OLYMPIA, Wash. - The Washington Department of Ecology (DOE) says it will
release a draft plan this summer for transitioning the state's only
coal-fired power plant, in Centralia, away from coal as a fuel source.
The state and plant owner TransAlta have gotten a lot of heat from
conservation groups, saying the public has been excluded from
negotiations about reducing the plant's pollution output. Seth Preston,
communications manager for the DOE's Air Quality Program, points out
that the plant emits different types of pollution, and these are being
"There are a couple of different processes here. One is the ongoing work
that we're doing to lower mercury and NOX emissions from the plant.
That is separate from this; this agreement we're talking to is
specifically about greenhouse gases."
Nitrogen oxide (NOX) is a pollutant in the haze that commonly affects
Mount Rainier. The governor has given TransAlta until December 31, 2025
to cut its greenhouse gas emissions by half. The environmental community
is pushing for a deadline ten years earlier. Preston calls 2025 a "no
later than" date, and says the state will work to get it done sooner.
Kathleen Ridihalgh, senior regional representative with the Sierra Club,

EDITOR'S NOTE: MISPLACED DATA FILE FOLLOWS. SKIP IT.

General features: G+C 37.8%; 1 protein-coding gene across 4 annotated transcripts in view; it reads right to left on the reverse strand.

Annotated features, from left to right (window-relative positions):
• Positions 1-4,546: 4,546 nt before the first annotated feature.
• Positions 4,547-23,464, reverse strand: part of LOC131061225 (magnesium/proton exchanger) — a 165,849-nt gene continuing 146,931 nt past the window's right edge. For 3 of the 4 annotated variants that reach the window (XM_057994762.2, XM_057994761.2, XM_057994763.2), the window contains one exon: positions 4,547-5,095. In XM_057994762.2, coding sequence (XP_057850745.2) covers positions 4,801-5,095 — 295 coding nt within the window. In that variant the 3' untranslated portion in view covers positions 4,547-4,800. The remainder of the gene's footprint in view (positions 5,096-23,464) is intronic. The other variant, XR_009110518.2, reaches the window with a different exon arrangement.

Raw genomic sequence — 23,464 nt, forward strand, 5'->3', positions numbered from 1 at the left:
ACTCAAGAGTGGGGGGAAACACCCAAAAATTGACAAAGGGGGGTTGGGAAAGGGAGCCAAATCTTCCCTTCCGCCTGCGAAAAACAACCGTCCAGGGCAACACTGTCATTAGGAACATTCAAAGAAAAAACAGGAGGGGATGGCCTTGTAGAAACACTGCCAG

says her group is glad to hear that the public will be able to comment
on the plan - although she's concerned that the company and the state
have already been talking privately for the past year.
"We are a little cautious that this is a little bit too late. We want to
make sure that the negotiations are still open, so that the public
feedback is valuable and, if there is a lot of demand for an earlier
transition, that they take that seriously."
In a recent Sierra Club poll, 72 percent of Washingtonians said their
primary concerns about the TransAlta plant are health-related. The state
has said the Centralia plant is the largest carbon polluter in
Washington. The draft plan will be made public in July.